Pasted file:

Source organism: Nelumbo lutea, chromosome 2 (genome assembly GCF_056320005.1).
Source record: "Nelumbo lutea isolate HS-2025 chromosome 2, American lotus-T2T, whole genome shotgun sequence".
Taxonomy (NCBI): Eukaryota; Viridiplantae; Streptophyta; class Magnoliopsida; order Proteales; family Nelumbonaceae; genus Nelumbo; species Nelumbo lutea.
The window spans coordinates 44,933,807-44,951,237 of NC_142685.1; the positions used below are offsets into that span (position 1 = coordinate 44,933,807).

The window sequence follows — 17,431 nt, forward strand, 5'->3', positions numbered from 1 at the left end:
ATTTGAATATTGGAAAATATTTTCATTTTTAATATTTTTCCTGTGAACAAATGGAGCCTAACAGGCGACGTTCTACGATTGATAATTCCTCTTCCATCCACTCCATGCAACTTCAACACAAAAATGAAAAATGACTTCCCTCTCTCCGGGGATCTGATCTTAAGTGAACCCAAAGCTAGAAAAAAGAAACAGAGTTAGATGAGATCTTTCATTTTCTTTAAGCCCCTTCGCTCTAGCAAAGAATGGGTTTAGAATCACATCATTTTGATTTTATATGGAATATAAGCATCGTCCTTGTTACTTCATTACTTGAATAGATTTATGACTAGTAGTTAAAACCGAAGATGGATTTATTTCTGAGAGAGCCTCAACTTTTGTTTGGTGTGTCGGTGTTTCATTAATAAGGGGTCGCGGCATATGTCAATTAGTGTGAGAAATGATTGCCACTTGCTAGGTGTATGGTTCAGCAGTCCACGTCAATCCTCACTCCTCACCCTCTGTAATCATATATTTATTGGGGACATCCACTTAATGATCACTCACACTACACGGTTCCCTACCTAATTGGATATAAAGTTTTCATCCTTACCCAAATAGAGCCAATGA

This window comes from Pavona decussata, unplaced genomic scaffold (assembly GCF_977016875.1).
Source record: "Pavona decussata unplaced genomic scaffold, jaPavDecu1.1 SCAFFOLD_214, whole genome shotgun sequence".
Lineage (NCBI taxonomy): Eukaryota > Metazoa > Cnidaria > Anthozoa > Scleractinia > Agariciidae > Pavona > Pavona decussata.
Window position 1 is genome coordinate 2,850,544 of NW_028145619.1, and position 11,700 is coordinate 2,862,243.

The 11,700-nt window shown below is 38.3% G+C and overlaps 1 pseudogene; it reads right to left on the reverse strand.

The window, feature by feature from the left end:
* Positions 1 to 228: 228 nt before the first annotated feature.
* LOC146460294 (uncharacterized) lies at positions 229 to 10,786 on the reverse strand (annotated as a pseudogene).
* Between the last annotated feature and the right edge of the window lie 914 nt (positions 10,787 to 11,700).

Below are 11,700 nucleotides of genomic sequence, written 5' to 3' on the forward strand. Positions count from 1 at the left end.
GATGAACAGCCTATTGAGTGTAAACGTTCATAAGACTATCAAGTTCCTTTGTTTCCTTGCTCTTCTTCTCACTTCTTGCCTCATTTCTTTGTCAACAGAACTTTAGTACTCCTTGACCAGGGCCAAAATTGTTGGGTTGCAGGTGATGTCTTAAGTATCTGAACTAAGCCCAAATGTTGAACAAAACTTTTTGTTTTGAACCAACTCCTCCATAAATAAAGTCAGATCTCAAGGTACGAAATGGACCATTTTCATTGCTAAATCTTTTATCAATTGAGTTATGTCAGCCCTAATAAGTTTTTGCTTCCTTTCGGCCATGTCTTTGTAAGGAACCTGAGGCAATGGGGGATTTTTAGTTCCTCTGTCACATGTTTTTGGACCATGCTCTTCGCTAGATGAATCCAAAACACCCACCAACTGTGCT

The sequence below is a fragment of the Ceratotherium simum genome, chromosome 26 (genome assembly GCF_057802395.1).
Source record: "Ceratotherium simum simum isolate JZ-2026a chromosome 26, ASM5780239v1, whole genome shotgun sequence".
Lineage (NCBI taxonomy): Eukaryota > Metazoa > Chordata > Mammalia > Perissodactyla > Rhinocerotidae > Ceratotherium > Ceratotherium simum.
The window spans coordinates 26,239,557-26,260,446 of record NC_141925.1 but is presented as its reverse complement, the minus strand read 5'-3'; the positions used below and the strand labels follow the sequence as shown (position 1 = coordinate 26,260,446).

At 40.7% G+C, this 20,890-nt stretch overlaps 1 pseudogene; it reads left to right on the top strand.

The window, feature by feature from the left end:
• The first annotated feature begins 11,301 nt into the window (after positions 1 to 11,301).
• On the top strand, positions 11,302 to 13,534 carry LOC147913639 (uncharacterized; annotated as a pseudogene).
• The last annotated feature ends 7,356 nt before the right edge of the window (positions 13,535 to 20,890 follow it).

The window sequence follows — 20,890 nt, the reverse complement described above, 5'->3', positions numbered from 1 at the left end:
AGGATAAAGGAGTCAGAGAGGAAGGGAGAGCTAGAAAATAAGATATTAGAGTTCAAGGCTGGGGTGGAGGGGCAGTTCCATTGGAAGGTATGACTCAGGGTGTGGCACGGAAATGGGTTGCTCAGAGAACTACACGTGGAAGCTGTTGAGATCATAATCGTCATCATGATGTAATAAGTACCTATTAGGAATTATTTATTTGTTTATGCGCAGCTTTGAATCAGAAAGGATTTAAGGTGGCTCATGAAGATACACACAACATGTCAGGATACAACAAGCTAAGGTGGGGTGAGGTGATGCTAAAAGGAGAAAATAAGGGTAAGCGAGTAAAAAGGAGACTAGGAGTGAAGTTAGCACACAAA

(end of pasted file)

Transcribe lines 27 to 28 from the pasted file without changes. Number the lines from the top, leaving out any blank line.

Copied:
The window sequence follows — 20,890 nt, the reverse complement described above, 5'->3', positions numbered from 1 at the left end:
AGGATAAAGGAGTCAGAGAGGAAGGGAGAGCTAGAAAATAAGATATTAGAGTTCAAGGCTGGGGTGGAGGGGCAGTTCCATTGGAAGGTATGACTCAGGGTGTGGCACGGAAATGGGTTGCTCAGAGAACTACACGTGGAAGCTGTTGAGATCATAATCGTCATCATGATGTAATAAGTACCTATTAGGAATTATTTATTTGTTTATGCGCAGCTTTGAATCAGAAAGGATTTAAGGTGGCTCATGAAGATACACACAACATGTCAGGATACAACAAGCTAAGGTGGGGTGAGGTGATGCTAAAAGGAGAAAATAAGGGTAAGCGAGTAAAAAGGAGACTAGGAGTGAAGTTAGCACACAAA